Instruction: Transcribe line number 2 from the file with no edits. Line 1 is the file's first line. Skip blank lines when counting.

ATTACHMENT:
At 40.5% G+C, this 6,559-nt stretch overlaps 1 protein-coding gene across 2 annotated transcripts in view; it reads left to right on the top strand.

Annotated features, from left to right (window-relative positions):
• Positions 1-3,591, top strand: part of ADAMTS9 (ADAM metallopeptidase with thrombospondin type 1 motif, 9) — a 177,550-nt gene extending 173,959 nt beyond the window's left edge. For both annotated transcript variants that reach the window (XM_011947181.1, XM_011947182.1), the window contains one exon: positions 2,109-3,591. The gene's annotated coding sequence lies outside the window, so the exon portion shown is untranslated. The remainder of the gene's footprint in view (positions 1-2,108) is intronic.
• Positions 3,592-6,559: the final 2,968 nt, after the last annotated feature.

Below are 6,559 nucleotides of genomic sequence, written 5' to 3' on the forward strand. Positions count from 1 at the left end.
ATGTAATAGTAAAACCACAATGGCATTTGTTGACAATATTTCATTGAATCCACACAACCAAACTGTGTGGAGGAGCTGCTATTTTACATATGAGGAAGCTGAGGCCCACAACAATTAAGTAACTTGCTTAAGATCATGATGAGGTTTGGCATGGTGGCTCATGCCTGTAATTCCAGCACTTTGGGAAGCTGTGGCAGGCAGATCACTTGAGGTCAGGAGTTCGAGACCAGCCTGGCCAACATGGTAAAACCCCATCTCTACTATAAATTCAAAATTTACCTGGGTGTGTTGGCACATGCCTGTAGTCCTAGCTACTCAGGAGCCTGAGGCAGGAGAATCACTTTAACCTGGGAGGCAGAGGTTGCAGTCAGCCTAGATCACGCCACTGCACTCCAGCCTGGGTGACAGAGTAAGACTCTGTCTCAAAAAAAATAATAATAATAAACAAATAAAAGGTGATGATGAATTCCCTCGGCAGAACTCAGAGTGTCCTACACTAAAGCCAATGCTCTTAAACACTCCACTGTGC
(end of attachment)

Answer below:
Annotated features, from left to right (window-relative positions):